Academic journal article Issues in Informing Science & Information Technology

WWW Image Searching Delivers High Precision and No Misinformation: Reality or Ideal?

Academic journal article Issues in Informing Science & Information Technology

WWW Image Searching Delivers High Precision and No Misinformation: Reality or Ideal?

Article excerpt

Introduction

Information Access through the Internet

Advances in information science and technology have made available:

* a huge amount of information on the Internet, as well as

* search engines to discover relevant information that are user friendly and perform faster and better than ever.

This makes WWW searching the first method to find information for a growing number of users. A review of the state of the art is given by Manning, Raghavan, & Schutze, 2008.

On the other hand, many users are still frustrated by:

* scarcity of information that is available through the WWW, in the case of many specific information needs and

* low precision of WWW search results.

This author experiences this also more formally in years of guiding and teaching students in universities and scientific workshops.

Searching for Images on the WWW

WWW image search systems are of course mainly suitable to find relevant images on the WWW. It may be somewhat confusing that these systems do not search for images in some magical or real way, but that they are in fact text search engines that do not show texts with links as results but text search engines that yield thumbnail images with links to the original document on the WWW.

Moreover, image searching can also be used to find relevant documents by first selecting relevant images and by subsequent linking to the complete document. An advantage in comparison with more common text search engines is that in many cases images can be screened and selected faster than texts; we can summarize this as 'seeing is faster than reading'.

For the past few years, the big companies that offer the most popular WWW search engines are Google, Microsoft (MSN, Live, Bing ...) and Yahoo! All these offer also more dedicated image search engines (JISC, 2008).

Misinformation besides Information on the WWW

Content on the Internet is a mixture of:

* sound, valuable, neutral, scientific information that is offered in many cases by educational and non-profit organizations,

* information that is biased, often by commercial interests,

* useless documents without informative value,

* even "disinformation" or "misinformation".

The presence of lower quality information makes it difficult and challenging for retrieval systems to provide high quality search results and for the user to find relevant information. This is important and has been investigated mainly in medicine (see the review by Eysenbach, Powell, Kuss, & Sa, 2002, and the more recent investigation by Ostry, Young, & Hughes, 2007).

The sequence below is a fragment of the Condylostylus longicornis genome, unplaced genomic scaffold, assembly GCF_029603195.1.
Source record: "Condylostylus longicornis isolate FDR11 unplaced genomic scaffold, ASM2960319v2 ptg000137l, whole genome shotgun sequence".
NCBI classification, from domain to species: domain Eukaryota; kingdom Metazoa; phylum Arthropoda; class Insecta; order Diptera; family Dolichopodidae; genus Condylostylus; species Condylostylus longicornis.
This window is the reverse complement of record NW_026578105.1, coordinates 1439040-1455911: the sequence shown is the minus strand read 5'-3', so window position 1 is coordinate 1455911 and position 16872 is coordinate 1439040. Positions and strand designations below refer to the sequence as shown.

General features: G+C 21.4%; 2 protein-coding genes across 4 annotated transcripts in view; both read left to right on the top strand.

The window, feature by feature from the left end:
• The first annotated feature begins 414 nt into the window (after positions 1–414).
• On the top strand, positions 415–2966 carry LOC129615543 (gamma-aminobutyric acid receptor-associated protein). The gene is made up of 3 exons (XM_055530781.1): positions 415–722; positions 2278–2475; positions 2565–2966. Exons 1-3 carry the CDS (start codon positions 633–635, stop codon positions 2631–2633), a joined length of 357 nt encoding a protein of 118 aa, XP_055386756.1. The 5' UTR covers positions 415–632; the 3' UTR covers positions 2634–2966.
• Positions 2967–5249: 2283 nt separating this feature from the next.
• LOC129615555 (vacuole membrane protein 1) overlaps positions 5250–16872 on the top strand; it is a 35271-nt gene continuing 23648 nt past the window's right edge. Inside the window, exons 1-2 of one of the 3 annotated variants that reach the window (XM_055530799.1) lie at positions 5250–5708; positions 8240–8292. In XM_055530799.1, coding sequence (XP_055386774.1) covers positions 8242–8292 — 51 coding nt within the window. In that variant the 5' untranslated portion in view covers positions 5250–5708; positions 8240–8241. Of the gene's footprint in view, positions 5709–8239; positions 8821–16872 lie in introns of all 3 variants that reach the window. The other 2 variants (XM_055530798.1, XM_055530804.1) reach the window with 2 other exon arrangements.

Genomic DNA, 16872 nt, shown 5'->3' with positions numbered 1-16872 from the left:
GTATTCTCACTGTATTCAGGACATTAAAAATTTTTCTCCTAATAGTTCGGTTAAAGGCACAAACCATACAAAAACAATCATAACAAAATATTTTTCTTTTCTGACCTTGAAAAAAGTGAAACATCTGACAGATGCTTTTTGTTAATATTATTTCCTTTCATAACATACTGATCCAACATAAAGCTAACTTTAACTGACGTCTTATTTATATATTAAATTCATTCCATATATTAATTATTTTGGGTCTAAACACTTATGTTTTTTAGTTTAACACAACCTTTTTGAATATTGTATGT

The author of this paper focuses on a different subject domain, namely art and more specifically classical African sculptural art. In recent years while screening all kinds of documents related to African art, such as WWW pages, logos, brochures and even articles and books, I have observed that many show objects as "African art", whereas people familiar with this field see on the photos objects of an embarrassingly low quality, objects that are based on or copied from real, old, classical, high quality, authentic African art. The authors are often students, but also others who may be well placed to create a logo or write a book, but who have clearly not much expertise in the area of African art. More specifically, I have observed in more than one such case the photos had simply been copied from the WWW, probably because this is convenient, fast and easy.

All this indicates that:

* finding appropriate images is still not straightforward

* besides information, also misinformation is distributed through the WWW

* information users can be misinformed by the content of WWW pages

* misinformed users become new sources of more misinformation.

The word "misinformation" is perhaps an exaggeration in this context, but it is clear that the problem is here and will probably not be eliminated completely. …

Search by... Author
Show... All Results Primary Sources Peer-reviewed

Oops!

An unknown error has occurred. Please click the button below to reload the page. If the problem persists, please try again in a little while.